To learn about our efforts to improve the accessibility and usability of our website, please visit our Accessibility Information page. Skip to section navigation or Skip to main content
Below is an advertisement.

Official Info

Skip to main content
Below is an advertisement.

11/17/2006 7:22 PM ET
Mueller retires, joins front office
Veteran third baseman to serve as special assistant to GM
tickets for any Major League Baseball game
print this pageprint this page    |    e-mail this pagee-mail this page
LOS ANGELES -- The Los Angeles Dodgers announced the retirement of third baseman Bill Mueller and have hired the 11-year Major League veteran as a special assistant to the GM, according to Dodgers general manager Ned Colletti.

"Bill's ability to draw from his experiences on the field and his bright mind will be a huge benefit to the Dodger organization," said Colletti. "He's a winner both on and off the field and we're very excited to add him to our team in the front office."

Mueller, 35, finishes his career with a .291 lifetime batting average, 85 home runs and 493 RBIs in 11 seasons with the Giants, Cubs, Red Sox and Dodgers. A former batting champion and Silver Slugger Award winner in 2003, he was a member of the 2004 World Championship Boston Red Sox.

"I'm really excited to begin this next step in my career," said Mueller. "I have great respect for Ned Colletti, and I look forward to learning from him and working with him and the rest of the front office."

Mueller joined the Dodgers last season but was limited to 32 games before surgery on his right knee forced him to miss the remainder of the season. He batted .252 with three homers and 15 RBIs while striking out just nine times in 127 plate appearances before the injury.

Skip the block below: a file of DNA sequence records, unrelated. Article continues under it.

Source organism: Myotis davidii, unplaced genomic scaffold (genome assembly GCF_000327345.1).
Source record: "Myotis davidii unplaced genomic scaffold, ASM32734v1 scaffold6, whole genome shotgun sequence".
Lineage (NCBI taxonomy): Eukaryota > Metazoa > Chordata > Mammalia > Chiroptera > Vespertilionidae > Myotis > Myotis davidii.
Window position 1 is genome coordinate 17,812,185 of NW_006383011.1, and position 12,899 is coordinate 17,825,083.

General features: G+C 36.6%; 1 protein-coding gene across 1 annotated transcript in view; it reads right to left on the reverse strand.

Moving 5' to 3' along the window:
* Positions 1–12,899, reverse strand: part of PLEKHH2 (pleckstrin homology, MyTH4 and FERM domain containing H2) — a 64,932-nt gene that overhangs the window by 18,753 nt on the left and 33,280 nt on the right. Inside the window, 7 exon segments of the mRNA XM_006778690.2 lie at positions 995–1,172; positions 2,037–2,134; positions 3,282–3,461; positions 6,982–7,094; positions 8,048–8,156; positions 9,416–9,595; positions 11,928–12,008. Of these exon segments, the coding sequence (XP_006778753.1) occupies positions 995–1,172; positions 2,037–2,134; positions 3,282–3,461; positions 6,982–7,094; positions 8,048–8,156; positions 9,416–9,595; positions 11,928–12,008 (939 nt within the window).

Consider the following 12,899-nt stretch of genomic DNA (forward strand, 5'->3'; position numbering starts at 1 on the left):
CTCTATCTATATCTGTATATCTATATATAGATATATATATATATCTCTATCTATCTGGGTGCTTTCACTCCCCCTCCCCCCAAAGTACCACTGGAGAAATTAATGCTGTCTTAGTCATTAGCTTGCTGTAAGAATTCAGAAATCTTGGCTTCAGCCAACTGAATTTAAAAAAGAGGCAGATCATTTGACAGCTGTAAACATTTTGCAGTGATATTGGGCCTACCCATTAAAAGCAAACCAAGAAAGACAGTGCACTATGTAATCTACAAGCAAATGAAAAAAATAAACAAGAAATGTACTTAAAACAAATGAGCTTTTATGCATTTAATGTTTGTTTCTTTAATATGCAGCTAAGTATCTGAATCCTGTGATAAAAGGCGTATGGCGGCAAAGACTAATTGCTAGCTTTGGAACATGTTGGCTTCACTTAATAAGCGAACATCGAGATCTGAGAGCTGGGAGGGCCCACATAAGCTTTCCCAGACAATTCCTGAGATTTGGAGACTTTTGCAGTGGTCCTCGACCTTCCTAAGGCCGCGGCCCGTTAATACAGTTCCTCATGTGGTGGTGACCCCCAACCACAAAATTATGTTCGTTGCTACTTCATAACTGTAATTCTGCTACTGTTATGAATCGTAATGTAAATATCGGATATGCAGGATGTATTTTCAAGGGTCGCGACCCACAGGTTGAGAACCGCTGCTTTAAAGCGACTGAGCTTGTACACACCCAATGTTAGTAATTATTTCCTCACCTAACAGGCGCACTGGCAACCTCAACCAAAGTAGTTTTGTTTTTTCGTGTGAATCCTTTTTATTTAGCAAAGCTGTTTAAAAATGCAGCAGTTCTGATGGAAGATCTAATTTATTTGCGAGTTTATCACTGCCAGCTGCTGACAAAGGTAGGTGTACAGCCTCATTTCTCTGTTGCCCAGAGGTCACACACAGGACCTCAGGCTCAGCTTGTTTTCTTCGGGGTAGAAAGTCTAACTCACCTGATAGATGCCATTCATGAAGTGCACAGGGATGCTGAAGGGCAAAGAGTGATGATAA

"I know the desire and dedication Bill brought to the ballpark," said Colletti. "Without question, it will be with those same characteristics that he takes this next step in his big-league career."

In 2003, Mueller enjoyed his best season in the Major Leagues, winning the American League batting title and Silver Slugger Award at third base while setting career highs in average (.326), hits (171), homers (19) and RBIs (85).

The Maryland native has made five postseason appearances, including the 2004 World Series, in which he hit .429 (6-for-14), helping the Red Sox sweep the Cardinals in four games.

In 1,182 career games in the field, primarily at third base, Mueller compiled a .958 fielding percentage.

Mueller played two previous seasons under Dodgers manager Grady Little while both were in Boston, and last year marked his third stint with Colletti, the first two coming when Colletti was the assistant general manager in San Francisco. Colletti was in that role when the Giants drafted Mueller out of Southwest Missouri State University in 1993.

print this pageprint this page    |    e-mail this pagee-mail this page